Toyota RAV4.

I grew up being a snob about cars. Having spent more than a decade reviewing high-end automobiles, and then another few years working at a premium German car brand, how could I have turned out otherwise? Over the years, I became accustomed to thinking that if you wanted the latest features, the highest technology, and the best performance, you had to go European, and you probably had to go German. A couple of shagged rental cars aside, the last time I drove something truly mainstream was almost 10 years ago.

What an eye-opener, then, to spend a few days behind the wheel of a 2015 RAV4, about as mainstream an automobile as you’re likely to find these days. While it didn’t have a fancy-pants badge on the front, boy, it was packed with features. Features that, only a couple of years ago, we were making a really big deal about on cars costing three times as much.

Stickering at $30,900, for instance, my Barcelona Red RAV4 XLE with all-wheel drive had, in no particular order: a swift-shifting six-speed automatic transmission; power windows, mirrors, and locks; a fast-acting touch-screen infotainment system with USB and auxiliary inputs, Bluetooth streaming, and back-up camera; a power liftgate; and a set of sporty front bucket seats that wouldn’t be out of place in a BMW or a Porsche. Unlike those fancy-pants German brands, all these features are pretty easy to use as well. There’s no complicated controller to learn how to use, and the menu choices on the 6.1-inch touch screen are big, clear, and easy to figure out. Climate controls remain separate from infotainment, meaning it’s super easy to dial in changes of temperature, fan speed, and seat heat.

What you do give up a bit versus the prestige brands is that sense of integration, that everything speaks to everything else. As an example, there’s an “eco” function on the touchscreen that lets you plot out your fuel consumption over time (it goes hand in hand with the eco mode for the transmission), but average and instantaneous fuel consumption readouts are only available in the LCD display at the bottom of the speedometer. And the positioning of some of the various controls can seem a little scattershot: the transmission’s sport function nestles in right beside the seat heater switches, while the control to switch off the traction control is on the other side of the steering wheel. (The window switches aren’t backlit either, something that I thought Toyota stopped doing years ago.)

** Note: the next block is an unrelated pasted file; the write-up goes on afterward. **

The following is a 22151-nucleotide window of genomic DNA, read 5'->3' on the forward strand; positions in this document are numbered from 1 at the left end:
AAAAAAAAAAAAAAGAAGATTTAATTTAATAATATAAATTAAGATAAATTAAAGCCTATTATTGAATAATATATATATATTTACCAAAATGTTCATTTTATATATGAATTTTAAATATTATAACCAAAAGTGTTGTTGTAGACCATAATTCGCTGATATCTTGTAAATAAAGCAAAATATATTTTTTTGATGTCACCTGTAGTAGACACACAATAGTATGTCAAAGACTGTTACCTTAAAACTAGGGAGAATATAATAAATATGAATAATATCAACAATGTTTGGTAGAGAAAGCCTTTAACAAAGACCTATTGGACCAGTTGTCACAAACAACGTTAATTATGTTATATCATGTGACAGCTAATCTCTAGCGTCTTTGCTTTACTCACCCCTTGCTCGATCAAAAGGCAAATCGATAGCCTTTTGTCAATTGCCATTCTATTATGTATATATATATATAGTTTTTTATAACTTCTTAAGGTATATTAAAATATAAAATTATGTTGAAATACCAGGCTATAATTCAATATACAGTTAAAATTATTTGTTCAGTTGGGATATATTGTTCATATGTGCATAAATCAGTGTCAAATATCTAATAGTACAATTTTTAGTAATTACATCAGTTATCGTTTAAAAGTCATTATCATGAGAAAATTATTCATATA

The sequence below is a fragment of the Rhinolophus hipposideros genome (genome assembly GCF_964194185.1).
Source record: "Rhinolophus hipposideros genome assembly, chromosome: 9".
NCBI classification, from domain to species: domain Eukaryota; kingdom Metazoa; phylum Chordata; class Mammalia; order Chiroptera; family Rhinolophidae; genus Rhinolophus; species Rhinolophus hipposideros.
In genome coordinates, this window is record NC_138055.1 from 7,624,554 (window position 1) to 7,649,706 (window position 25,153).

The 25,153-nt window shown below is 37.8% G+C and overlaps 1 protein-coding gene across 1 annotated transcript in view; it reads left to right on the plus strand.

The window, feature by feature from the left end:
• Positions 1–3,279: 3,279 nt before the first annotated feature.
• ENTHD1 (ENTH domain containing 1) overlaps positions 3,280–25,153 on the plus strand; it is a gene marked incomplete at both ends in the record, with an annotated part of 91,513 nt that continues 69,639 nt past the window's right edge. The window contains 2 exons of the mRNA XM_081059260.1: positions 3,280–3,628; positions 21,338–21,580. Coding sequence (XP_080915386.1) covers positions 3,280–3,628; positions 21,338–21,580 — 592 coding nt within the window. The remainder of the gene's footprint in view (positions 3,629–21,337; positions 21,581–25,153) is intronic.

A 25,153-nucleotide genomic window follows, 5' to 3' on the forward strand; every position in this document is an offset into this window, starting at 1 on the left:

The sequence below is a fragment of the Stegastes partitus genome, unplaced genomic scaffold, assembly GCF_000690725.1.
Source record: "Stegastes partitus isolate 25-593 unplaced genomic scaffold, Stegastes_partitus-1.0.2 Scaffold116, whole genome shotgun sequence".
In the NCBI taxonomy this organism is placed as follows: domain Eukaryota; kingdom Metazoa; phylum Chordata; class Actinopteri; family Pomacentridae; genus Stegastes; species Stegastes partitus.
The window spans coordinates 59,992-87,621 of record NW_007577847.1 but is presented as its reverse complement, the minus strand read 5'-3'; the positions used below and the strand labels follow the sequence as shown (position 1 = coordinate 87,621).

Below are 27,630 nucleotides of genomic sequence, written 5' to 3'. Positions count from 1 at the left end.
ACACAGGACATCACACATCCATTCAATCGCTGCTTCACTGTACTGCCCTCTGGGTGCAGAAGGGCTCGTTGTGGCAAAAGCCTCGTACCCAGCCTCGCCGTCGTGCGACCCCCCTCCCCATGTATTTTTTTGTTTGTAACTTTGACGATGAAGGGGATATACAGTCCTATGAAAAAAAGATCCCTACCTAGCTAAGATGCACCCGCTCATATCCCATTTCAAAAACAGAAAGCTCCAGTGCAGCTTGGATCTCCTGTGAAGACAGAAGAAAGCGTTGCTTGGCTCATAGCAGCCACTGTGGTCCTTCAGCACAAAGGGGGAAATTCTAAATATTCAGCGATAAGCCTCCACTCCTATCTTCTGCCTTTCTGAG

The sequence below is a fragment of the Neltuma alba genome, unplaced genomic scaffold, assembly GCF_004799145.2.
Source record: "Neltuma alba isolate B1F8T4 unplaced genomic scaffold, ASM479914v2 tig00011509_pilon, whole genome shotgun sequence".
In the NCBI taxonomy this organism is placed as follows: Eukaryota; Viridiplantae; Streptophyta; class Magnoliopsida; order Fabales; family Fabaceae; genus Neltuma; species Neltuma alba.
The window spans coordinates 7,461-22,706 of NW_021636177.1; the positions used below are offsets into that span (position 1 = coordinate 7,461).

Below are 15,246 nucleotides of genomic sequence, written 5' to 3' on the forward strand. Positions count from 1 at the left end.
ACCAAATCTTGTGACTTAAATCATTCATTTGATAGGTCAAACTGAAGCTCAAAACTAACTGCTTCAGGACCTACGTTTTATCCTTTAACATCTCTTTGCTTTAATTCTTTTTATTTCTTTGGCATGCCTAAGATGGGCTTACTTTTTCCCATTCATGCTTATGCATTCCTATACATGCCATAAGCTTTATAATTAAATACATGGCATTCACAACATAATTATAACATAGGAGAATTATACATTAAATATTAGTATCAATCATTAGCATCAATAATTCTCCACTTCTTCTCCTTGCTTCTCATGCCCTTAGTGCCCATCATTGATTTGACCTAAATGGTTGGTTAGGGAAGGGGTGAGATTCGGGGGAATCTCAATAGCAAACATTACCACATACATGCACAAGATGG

There’s no questioning the ruggedness of the interior fittings, though. While the matte-finish faux carbon isn’t actually convincing, it’s attractive and hard-wearing; like everything from the seat fabrics to the door panels, it feels like it will last forever. Even the leather that wraps the steering wheel and shifter, and even parts of the dash (you pay extra for contrasting stitching on most German cars, you know) has a tough, easy-clean texture that is kid-friendly while offering a surprising touch of luxury. Storage bins are both numerous and practically-shaped, with perfect spaces for your gloves, change, cell phone, audio player, and other items.

More important about the RAV’s interior is how friendly it will be for your family and your gear. Used as a commuter car, it’s easy to get in and out of, with a perfect step-in height, doors that open nice and wide, and good sightlines. The relationship between the rear door and the back seat make loading baby seats a cinch, and the relatively low window line means baby will have a great view out. (If you’re hauling full-sized passengers in the back, they’ll appreciate that the rear seats recline.) Should your RAV4 activities tend more toward the active side of things, it’s simple to flop the seats forward and create tons of extra room for your gear. The rear bench splits and folds flat, opening up 2,080 litres’ worth of cargo space in an instant. That space is much easier to get to now, as well, thanks to a conventional tailgate instead of the old RAV’s side-swinging rear, which was tough to use in tight spots.

Toyota RAV4.

The RAV’s only engine choice is a 2.5-litre four-cylinder, which pumps out a more-than-adequate 176 horsepower. Thanks to a tightly-stacked first three gears, it hauls this truck around with authority in the city, and is smooth and refined (if not actually that quiet) in typical Toyota fashion. At speed on the freeway, taller gear ratios mean that it settles down quite a bit, making long cruises and country-road drives more pleasurable (and giving you time to enjoy the surprisingly good sound from the six-speaker audio system). Wind and road noise are both well-controlled, and while the ride is a little bobbly over low-speed bumps, it smoothes out the faster you go. The steering is quick and precise, and handling is confident, with very little head-tossing in quick transitions. The brakes work just fine, too, though the pedal feels a little soft in the first couple of inches of its travel.

While it would be a stretch to call the RAV actually sporty, its handy size (not too big, not too small), good forward visibility, terrific seats, meaty three-spoke wheel and easy controls do mean that it’s a pleasure to drive, whether you’re slogging back and forth between work and home and hockey practice, or in a little bit of a rush on a winding road. It handles everything you throw at it without complaint, and will never surprise you or let you down.

Toyota RAV4.

It is, then, like all Toyotas: there’s not a lot of flash on the surface, no whiz-bang features that will bait mega car-geeks. But underneath that unassuming exterior lies a car with a lot of fundamental substance. While it may not make you fizz with excitement after the first few minutes behind the wheel, conversely you’ll still be smiling every time you get into it several years down the road.